Synesthesia and Sounds, the Color of Music - Music and Medicine Week

ADDITIONAL CONTRIBUTORS Carly Shields

An example how a synesthetic person might associate a color to letters and numbers.

While music can act as a medicine and evoke healing properties, one of the most interesting lights in which to look at music is through the scientific lens. To that end, a very perplexing phenomena comes in the form of a condition called auditory synesthesia, so that when a synesthete hears sound they see color or taste flavor. This way of perceiving the world can occur many ways- letters, numbers and time having color. Tastes can have a shape. It is a cross firing of synapses in the brain that causes an interpretation of one piece of information many ways. When a person with this condition (the numbers vary greatly but is anywhere from 1 in 200 to 1 in 2500) tastes chicken, it might feel round. When a synesthete looks at a calendar, every day is a different color – each week, month, and times within the day. Music works in a similar way for people with synethesia, as they listen to music they see colors and shapes dancing across their mind’s eye.

This rare condition is possibly something all people are born with. One theory suggests that as infants our brains have not yet developed enough to categorize what our different senses perceive. That cross firing is actually quite normal but for some babies the ability to perceive information in this way never escapes them. Leading synesthesia researcher Ed Hubbard has found that  synesthetes are 8 times more likely to work in the creative fields, and  it’s easy to understand how their brains might be more inclined to creativity.

Some famous examples of synesthetes are Jerry Garcia, Billy Joel, composer Franz Listz, painter David Hockney and a handful of other recognizable names. While she’s not gone down in the history books yet, author Patricia Lynne Duffy is helping the world learn more about this perception condition. As a synesthete herself, she saw a blatant gap in the research that could only be filled by a scientist who not only studied synesthesia but experienced it. Duffy was the first to step up to the plate to study the condition as a scientist with naturally occurring synethesia and not an in induced form caused by use of hallucinogenic drugs or extreme meditation (both of which are reported to induce synesthesia).

Her book, Blue Cats and Chartruese Kittens, explores Duffy’s experiences as well as a multitude of other synesthetes. The book aims to explain their way of perceiving and open the door to appreciating neural diversity. As an example, she elaborated on how she thinks when she’s making plans:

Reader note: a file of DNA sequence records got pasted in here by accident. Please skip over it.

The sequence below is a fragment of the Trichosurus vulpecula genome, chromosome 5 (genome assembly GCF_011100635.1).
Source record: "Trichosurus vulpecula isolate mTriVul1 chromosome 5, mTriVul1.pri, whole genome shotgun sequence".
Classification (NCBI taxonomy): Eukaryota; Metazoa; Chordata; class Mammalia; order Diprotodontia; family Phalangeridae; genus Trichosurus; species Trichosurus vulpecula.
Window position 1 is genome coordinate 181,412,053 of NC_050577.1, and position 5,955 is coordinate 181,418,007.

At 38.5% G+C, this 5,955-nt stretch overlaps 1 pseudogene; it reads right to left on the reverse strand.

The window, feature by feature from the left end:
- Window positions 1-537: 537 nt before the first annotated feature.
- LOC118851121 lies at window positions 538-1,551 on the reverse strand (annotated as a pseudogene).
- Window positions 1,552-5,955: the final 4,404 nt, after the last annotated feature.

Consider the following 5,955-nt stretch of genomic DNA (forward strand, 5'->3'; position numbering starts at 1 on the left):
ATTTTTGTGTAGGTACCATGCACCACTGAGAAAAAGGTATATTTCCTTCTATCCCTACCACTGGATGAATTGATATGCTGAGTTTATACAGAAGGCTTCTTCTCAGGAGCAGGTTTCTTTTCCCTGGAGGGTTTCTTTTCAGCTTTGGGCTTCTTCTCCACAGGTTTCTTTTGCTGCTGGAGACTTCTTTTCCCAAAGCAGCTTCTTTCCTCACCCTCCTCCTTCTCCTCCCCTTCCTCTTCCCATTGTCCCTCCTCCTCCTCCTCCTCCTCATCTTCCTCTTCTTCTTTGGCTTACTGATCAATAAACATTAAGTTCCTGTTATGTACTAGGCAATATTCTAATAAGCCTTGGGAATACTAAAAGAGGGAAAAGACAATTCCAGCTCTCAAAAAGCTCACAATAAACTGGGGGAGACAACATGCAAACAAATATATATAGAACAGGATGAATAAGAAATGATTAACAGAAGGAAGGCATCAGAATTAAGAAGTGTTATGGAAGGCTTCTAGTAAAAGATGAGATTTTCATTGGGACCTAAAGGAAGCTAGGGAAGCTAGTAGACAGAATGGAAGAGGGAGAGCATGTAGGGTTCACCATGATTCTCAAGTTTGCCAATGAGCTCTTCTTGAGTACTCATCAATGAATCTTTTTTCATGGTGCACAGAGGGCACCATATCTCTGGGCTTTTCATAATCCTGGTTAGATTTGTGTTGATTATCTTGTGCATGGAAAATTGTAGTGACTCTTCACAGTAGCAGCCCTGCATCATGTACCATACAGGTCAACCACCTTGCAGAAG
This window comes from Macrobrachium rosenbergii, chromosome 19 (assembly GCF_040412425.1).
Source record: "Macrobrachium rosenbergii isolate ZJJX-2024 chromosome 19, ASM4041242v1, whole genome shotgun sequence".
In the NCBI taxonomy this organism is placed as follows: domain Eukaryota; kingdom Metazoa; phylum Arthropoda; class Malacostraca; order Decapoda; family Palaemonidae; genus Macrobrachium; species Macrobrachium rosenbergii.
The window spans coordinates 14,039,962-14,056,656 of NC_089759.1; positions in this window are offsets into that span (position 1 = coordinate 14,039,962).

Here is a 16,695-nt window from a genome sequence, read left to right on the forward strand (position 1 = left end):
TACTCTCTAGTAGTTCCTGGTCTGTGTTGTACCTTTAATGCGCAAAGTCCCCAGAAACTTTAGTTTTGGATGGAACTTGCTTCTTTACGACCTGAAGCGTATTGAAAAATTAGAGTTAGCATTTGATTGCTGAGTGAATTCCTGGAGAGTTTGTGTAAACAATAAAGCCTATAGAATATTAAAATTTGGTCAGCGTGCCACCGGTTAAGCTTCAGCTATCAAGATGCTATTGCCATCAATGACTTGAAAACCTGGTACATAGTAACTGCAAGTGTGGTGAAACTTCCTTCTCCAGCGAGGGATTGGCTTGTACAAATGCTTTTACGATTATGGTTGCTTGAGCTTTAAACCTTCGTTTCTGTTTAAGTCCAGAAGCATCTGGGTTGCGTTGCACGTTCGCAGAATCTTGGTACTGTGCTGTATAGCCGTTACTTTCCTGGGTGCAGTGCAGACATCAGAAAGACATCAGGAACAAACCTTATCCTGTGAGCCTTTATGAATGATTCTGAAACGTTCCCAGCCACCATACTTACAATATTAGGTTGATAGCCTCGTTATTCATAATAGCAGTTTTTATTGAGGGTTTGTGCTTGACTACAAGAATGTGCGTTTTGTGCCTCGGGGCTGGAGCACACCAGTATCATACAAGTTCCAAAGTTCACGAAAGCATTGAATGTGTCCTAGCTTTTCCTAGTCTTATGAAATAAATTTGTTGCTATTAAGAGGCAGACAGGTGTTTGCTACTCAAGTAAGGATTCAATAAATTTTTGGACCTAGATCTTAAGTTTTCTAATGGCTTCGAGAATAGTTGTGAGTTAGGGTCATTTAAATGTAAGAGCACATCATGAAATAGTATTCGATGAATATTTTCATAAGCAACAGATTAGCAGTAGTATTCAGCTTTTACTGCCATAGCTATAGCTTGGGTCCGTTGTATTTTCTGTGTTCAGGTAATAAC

“Yesterday I said we would meet Thursday, on a blue day. Wednesday is a mustard colored day,  so any time I’m talking to someone about when we’re going to do something, this landscape will pop up and I’m on the colored sidewalk that is the week for me. Yesterday,  I was on the mustard color looking ahead to the blue day and 7:30pm, which is green, popped up on the upper part of the blue Thursday square. It’s automatic, I cant even say its an act of imagination because I can’t control it. Synesthesia is something like the quality of a dream. It’s  when you’re awake, but its very vivid. I wouldn’t be surprised if we find a connection between dreams and this.”

Other synesthetes have different experiences, like Laura Rosser, a pianist who hears in color and even sometimes sees the notes and keys become physically colored while she’s deep enough in her art. In an NPR morning broadcast she explained how she felt color dissonance in her life; like a yellow room with a red chair. In order to figure out why she was feeling this discomfort, she had to translate the problem to musical terms. The hue of the room and chair might create a minor chord or an unpleasant sound and by righting the chord, so to say, she could fix the uncomfortable feelings evoked from the colors.

The combination of color and music has never been an uncommon association.  Duffy noted how the interest in and research for synesthesia has grown over the years, from an outlook of not being certain of its existence to an internationally studied cerebral phenomenon. And now, even non-synesthetes are challenging their brains and eyes to perceive in this same manner. There are several videos by people both with and without synesthesia that express their color association set, which is a part of what Duffy calls personal coding, in accompaniment with music.

One very successful campaign is by composer and inventor Stephen Malinowski. He had an idea in the early 1970s to create a way for everyone to visualize music, and eventually came to animate musical scores with lines and dots representing where they stood on the scale and their length. As technology quickly developed, Malinowski’s Music Animation Machine came to life through computer upgrades, adding color pallets and varieties, creating more spatial depth, and interpreting different compositions different ways. Though this invention was never directly related to synesthesia, the concepts obviously overlap and Malinowski has found it interesting to draw inspiration from synesthetes based on what they see. Now, people are even composing music to have visually appealing elements when they go through the MAM.

For synesthetes and non-synesthetes alike, the visualization of music is an intriguing and fascinating concept. For people to whom this occurs naturally, understanding life without it is nearly impossible. Thanks to Duffy, Malinowski, and many others, the door has been opened to understanding the capacities of the human brain, the endless possibilities of this massive muscle, and even the option to question the nature of reality.

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